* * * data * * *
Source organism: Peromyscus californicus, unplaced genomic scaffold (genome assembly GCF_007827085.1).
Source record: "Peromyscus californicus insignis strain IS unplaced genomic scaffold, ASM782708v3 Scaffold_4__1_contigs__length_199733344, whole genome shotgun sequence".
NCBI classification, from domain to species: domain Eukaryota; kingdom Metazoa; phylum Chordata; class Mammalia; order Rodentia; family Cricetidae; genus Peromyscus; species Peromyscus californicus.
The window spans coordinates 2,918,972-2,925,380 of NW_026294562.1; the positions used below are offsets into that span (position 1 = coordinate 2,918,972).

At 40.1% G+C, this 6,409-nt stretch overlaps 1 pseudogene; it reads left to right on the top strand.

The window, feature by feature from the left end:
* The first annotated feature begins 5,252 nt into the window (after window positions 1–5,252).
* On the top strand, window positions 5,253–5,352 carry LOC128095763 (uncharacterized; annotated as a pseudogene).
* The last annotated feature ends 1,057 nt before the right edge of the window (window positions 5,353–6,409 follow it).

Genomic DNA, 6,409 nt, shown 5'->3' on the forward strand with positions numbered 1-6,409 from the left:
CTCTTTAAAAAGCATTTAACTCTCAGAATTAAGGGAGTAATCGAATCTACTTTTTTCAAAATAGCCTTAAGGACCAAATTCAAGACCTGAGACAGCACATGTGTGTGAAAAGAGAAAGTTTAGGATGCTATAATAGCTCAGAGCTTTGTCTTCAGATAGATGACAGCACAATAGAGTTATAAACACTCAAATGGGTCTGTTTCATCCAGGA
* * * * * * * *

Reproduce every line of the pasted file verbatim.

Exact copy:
Source organism: Peromyscus californicus, unplaced genomic scaffold (genome assembly GCF_007827085.1).
Source record: "Peromyscus californicus insignis strain IS unplaced genomic scaffold, ASM782708v3 Scaffold_4__1_contigs__length_199733344, whole genome shotgun sequence".
NCBI classification, from domain to species: domain Eukaryota; kingdom Metazoa; phylum Chordata; class Mammalia; order Rodentia; family Cricetidae; genus Peromyscus; species Peromyscus californicus.
The window spans coordinates 2,918,972-2,925,380 of NW_026294562.1; the positions used below are offsets into that span (position 1 = coordinate 2,918,972).

At 40.1% G+C, this 6,409-nt stretch overlaps 1 pseudogene; it reads left to right on the top strand.

The window, feature by feature from the left end:
* The first annotated feature begins 5,252 nt into the window (after window positions 1–5,252).
* On the top strand, window positions 5,253–5,352 carry LOC128095763 (uncharacterized; annotated as a pseudogene).
* The last annotated feature ends 1,057 nt before the right edge of the window (window positions 5,353–6,409 follow it).

Genomic DNA, 6,409 nt, shown 5'->3' on the forward strand with positions numbered 1-6,409 from the left:
CTCTTTAAAAAGCATTTAACTCTCAGAATTAAGGGAGTAATCGAATCTACTTTTTTCAAAATAGCCTTAAGGACCAAATTCAAGACCTGAGACAGCACATGTGTGTGAAAAGAGAAAGTTTAGGATGCTATAATAGCTCAGAGCTTTGTCTTCAGATAGATGACAGCACAATAGAGTTATAAACACTCAAATGGGTCTGTTTCATCCAGGA